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Your Business, Your Rules

I had dinner the other night with a business owner who was having trouble getting paid for his work. His company provides a service to other businesses and issues hundreds of small invoices of less than $200 each a month. The problem: At the end of each month, he looks down his list of receivables and typically sees 20 or more deadbeat customers that are more than 90 days late in paying. He then has to dispatch his bookkeeper to chase down his money.

I suggested he start processing customers' payments on a credit card instead, reasoning that the 2 percent merchant fee would be worth it given the time and energy his staff was investing in collections.

My friend agreed that moving to credit card payments would be better, but he feared the backlash from customers who may feel as though they were being individually accused of having bad credit.

Anyone who has been turned down for a loan or had a credit card refused at a restaurant knows that being questioned about creditworthiness can put a person on the defensive.

My suggestion was to start publishing his terms for all to see. In general, most people are willing to play by the rules, but too often we don't tell people what the rules are. We wait until someone is late paying a bill or asks for too many special requests before we put our foot down and explain the way we work. At that point, the customer has no choice but to take your rules as a personal affront.

Instead, if you publish your terms of service (on your website, brochure, sell sheet, whatever), then you are explaining in advance the rules of engagement. You're telling customers, "Hey, it's not personal. This is our way of doing business."

In my consulting company, we used Microsoft Word to develop a custom proposal for each opportunity and listed on it our payment terms. Because customers knew we had developed the document just for them, they often negotiated on price and terms.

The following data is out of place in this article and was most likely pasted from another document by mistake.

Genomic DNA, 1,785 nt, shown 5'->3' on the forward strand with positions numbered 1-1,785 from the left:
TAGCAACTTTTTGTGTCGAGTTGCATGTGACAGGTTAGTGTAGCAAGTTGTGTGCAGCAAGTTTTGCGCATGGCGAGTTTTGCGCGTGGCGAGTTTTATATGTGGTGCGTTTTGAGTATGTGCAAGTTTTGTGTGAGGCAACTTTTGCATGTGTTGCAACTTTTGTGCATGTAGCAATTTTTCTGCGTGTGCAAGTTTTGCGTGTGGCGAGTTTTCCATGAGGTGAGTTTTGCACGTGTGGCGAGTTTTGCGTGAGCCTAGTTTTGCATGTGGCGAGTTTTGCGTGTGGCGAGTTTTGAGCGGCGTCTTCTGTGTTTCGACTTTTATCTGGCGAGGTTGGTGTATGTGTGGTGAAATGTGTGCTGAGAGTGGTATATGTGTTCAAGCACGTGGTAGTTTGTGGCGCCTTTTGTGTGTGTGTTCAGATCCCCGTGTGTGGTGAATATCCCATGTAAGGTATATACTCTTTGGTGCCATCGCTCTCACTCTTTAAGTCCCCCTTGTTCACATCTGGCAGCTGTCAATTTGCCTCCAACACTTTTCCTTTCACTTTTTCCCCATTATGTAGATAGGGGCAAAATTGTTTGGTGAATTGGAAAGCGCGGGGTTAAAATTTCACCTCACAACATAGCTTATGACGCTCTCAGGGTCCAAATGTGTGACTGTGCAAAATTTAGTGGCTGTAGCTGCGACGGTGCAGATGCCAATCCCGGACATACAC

A few years later, we stopped doing custom consulting and started offering a single subscription, and we published our price and payment terms in an uneditable PDF. Once we had published our price and corresponding terms with some level of finality, customer requests for discounts and special payment terms dropped dramatically. Seeing that we had a standard price list, customers assumed everyone was getting the same terms.

What sorts of "rules of engagement" do you include in your marketing materials?

(photo courtesy of Flickr/Ed. Ward)

John Warrillow is the author of Built to Sell: Turn Your Business into One You Can Sell. He has started and exited four companies and was named one of America's most influential marketers by BtoB Magazine in 2008. Think you can sell your business? Take the Sellability Index Quiz. Follow him on Twitter @JohnWarrillow Become a fan on Facebook

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